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HR salaries grow faster than national average

Advertised salaries in HR grew by 2.6% since the end of 2016, outstripping national average growth of 2.3%

Reed Human Resources' analysis of more than seven million jobs posted since the start of 2015 found that employers seeking HR professionals are willing to pay higher rates to secure new talent than in previous years. This increase in advertised salaries is outstripping other industries such as technology, hospitality and leisure, and marketing.

The data highlights that certain roles have seen the biggest increases. Advertised vacancies for learning and development managers experienced a 7% rise in quoted salary since last year. This was followed by a 6% increase for recruitment co-ordinators and a 5% jump for HR project managers.

In total the number of jobs posted for the profession increased by 5% since last year.

HR practitioners in London experienced the biggest overall advertised salary rise, at 4.2%. However, HR professionals in the North-West and the East Midlands follow closely behind with pay offered increasing by 3.1% and 3% respectively.

Chris Adcock, director of strategic growth business at Reed HR, said: “Staff turnover costs companies £4.13 billion each year, so companies want to recruit the best HR talent to help cut these costs. As a result hiring managers are asking their boards to commit more money towards recruitment of new staff, and that is reflected in the advertised salaries.

“What this data shows is that, during 2018, companies that are struggling to attract the right talent will need to be ready to increase the salaries they offer.”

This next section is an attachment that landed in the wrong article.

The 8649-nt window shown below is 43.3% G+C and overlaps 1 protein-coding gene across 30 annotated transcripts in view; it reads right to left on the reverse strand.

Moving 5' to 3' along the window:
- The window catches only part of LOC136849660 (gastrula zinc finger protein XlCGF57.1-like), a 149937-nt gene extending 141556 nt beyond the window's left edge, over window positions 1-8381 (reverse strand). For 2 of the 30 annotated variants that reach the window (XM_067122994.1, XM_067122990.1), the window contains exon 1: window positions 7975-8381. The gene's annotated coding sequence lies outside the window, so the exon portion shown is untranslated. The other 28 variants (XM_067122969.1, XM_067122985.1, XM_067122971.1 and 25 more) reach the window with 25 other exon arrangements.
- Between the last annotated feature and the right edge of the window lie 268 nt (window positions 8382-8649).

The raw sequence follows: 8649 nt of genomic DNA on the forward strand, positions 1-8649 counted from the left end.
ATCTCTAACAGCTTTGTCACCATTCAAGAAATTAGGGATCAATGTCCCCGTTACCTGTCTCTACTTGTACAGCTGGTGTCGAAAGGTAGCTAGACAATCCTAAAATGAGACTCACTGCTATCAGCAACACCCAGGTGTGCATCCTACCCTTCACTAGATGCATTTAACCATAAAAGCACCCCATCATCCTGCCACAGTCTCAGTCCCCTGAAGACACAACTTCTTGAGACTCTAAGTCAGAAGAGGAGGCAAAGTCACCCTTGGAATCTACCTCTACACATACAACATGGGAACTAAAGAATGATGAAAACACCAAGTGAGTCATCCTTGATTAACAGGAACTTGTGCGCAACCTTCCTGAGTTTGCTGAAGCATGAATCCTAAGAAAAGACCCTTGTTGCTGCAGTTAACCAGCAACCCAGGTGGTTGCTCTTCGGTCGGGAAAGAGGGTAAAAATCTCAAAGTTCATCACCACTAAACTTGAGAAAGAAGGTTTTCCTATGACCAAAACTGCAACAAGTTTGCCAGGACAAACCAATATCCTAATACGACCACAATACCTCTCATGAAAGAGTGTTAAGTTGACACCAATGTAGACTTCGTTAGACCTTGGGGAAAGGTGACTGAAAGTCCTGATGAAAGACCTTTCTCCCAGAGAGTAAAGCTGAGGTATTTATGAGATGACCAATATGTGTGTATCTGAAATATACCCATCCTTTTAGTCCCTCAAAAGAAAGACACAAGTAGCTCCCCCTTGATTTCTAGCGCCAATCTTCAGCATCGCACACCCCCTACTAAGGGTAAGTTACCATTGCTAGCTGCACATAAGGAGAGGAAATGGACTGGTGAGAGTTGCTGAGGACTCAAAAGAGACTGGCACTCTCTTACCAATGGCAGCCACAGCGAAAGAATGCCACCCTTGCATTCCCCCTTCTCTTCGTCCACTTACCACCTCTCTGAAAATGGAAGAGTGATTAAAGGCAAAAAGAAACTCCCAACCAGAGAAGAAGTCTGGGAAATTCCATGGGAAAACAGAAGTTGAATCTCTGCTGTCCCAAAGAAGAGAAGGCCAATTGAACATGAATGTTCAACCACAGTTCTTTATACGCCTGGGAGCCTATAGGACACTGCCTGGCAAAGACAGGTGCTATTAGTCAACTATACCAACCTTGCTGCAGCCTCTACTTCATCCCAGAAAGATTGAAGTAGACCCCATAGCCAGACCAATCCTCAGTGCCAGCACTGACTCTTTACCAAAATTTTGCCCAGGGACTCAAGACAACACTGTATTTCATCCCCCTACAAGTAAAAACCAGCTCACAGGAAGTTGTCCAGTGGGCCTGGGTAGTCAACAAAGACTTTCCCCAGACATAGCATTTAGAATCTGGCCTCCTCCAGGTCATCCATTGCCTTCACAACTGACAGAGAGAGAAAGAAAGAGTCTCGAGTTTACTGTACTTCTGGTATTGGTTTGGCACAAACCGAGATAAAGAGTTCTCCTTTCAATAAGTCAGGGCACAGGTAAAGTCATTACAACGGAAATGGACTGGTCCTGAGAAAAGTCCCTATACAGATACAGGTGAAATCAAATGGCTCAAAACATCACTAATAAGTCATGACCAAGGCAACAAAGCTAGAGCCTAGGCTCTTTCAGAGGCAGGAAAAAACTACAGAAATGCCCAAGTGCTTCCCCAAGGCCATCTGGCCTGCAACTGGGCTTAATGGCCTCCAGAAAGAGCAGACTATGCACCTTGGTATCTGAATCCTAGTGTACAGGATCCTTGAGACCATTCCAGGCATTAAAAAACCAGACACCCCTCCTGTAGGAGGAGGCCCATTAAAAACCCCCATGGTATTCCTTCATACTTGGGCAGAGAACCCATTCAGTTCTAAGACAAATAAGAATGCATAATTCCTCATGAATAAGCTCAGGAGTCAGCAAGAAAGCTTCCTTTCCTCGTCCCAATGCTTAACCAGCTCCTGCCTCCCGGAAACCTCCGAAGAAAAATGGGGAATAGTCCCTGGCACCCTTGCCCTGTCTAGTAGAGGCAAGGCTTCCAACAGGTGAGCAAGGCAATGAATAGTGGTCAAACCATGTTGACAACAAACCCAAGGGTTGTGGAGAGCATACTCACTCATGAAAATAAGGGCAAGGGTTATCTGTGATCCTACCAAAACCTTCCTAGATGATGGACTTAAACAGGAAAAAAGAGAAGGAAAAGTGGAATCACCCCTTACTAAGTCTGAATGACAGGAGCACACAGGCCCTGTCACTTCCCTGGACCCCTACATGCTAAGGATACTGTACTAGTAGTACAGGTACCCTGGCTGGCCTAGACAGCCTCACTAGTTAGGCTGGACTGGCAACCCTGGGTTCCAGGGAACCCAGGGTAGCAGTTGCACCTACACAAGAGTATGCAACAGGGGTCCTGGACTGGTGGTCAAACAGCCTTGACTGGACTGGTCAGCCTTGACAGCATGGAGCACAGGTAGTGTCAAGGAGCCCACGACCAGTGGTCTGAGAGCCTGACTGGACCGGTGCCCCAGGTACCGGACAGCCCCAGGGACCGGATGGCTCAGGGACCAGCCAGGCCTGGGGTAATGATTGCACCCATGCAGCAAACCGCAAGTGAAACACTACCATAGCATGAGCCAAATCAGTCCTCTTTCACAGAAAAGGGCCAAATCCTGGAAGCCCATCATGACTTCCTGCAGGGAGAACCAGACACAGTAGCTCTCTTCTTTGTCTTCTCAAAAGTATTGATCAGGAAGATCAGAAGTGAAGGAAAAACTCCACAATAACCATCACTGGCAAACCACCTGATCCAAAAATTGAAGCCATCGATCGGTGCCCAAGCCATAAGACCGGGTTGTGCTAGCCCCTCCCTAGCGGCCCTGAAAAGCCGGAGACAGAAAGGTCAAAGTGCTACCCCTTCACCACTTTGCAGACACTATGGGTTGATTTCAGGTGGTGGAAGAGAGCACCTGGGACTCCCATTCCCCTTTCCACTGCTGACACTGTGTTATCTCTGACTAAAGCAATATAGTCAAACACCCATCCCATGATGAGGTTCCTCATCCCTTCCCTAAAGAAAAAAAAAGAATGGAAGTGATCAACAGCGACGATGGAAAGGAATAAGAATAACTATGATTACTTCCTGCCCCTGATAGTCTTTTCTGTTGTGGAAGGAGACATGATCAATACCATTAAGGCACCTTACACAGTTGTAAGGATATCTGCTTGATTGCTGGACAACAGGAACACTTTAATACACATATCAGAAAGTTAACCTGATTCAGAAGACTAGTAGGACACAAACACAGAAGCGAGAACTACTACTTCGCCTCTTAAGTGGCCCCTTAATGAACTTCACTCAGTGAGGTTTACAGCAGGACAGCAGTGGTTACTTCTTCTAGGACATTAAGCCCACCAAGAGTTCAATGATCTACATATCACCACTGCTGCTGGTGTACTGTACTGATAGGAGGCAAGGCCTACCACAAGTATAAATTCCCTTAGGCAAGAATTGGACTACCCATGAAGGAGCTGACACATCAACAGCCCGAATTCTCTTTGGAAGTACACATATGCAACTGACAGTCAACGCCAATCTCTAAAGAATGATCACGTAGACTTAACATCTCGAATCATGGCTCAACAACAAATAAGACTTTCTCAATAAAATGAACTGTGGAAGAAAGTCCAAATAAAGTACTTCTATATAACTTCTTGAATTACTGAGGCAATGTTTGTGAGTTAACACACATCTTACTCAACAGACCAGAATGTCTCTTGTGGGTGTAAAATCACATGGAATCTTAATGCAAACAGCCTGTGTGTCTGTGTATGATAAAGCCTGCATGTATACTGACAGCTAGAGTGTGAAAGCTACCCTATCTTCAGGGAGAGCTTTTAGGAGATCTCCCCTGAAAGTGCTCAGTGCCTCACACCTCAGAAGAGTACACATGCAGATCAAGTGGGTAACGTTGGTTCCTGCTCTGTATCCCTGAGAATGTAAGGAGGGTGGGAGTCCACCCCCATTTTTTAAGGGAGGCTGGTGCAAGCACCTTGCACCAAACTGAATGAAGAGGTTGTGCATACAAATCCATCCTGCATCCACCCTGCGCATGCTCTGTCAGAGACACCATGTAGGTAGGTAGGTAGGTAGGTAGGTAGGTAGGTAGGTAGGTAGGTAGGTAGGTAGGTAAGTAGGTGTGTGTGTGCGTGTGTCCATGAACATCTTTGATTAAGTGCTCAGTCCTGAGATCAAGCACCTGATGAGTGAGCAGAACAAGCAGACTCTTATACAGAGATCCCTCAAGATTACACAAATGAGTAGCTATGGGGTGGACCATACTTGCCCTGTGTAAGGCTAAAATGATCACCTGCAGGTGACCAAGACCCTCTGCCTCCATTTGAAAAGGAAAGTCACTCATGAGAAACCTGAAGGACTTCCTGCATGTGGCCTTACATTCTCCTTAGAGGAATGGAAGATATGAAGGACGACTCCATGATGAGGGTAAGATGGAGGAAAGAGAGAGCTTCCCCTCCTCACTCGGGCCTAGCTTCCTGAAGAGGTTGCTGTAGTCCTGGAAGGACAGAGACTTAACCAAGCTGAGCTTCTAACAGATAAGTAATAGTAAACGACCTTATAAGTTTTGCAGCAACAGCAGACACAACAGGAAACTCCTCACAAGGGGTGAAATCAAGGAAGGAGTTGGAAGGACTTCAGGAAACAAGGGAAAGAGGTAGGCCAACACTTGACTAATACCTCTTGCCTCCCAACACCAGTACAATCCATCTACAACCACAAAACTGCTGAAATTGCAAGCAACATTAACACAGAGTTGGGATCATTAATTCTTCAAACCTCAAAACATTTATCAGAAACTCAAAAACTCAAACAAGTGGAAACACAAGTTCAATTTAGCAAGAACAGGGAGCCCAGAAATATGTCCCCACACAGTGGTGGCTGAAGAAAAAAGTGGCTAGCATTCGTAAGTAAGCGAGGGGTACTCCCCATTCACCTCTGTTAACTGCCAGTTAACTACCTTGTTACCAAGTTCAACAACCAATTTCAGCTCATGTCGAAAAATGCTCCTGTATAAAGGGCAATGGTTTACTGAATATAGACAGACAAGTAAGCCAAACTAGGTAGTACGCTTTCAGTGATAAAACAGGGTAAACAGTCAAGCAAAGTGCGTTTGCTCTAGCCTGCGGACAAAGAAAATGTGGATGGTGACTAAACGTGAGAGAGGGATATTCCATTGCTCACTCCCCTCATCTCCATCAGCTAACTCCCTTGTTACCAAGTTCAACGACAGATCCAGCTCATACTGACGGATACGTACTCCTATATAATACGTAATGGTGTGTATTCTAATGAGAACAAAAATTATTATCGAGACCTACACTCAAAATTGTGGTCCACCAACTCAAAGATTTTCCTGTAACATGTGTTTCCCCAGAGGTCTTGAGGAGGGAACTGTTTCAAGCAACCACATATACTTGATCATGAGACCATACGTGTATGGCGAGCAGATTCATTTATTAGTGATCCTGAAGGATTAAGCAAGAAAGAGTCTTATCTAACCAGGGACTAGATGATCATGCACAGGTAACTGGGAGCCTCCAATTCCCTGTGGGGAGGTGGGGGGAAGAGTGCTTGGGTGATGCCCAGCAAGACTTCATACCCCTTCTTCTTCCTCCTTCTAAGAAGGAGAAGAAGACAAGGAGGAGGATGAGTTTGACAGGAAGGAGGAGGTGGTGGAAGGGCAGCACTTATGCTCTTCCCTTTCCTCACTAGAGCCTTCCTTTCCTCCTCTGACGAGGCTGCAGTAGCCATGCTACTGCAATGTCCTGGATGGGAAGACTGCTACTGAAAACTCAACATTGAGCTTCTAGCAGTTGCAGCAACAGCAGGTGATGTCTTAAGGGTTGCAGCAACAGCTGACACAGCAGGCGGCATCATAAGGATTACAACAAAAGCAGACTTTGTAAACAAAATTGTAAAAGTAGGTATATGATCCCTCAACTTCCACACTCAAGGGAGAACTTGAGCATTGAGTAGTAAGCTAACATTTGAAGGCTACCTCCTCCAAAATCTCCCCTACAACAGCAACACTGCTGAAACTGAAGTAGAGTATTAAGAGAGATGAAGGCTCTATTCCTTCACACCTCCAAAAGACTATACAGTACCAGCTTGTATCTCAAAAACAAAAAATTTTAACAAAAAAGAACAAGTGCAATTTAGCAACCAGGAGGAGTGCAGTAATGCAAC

Adcock added that HR professionals able to skillfully manage changes in the workplace associated with the rise of automation and AI will be in increasingly high demand. "As already seen in other sectors, AI and robotics will naturally replace some roles within the industry," he said. "However, companies and candidates know that where there is change there is always opportunity. The key is to embrace the technological revolution. Humans will always be required to operate this innovative and complex technology and we aren’t going to see AI and robotics technology in the workplace overnight."

He added: "Many companies are looking to invest in people with the skills needed to adapt to this new order. HR professionals will need to focus on demonstrating a strong understanding of how new technology can work effectively and streamline processes, along with varied experience and, as ever, strong people management skills. HR professionals with a combination of these skills will be in great demand in 2018 and beyond.”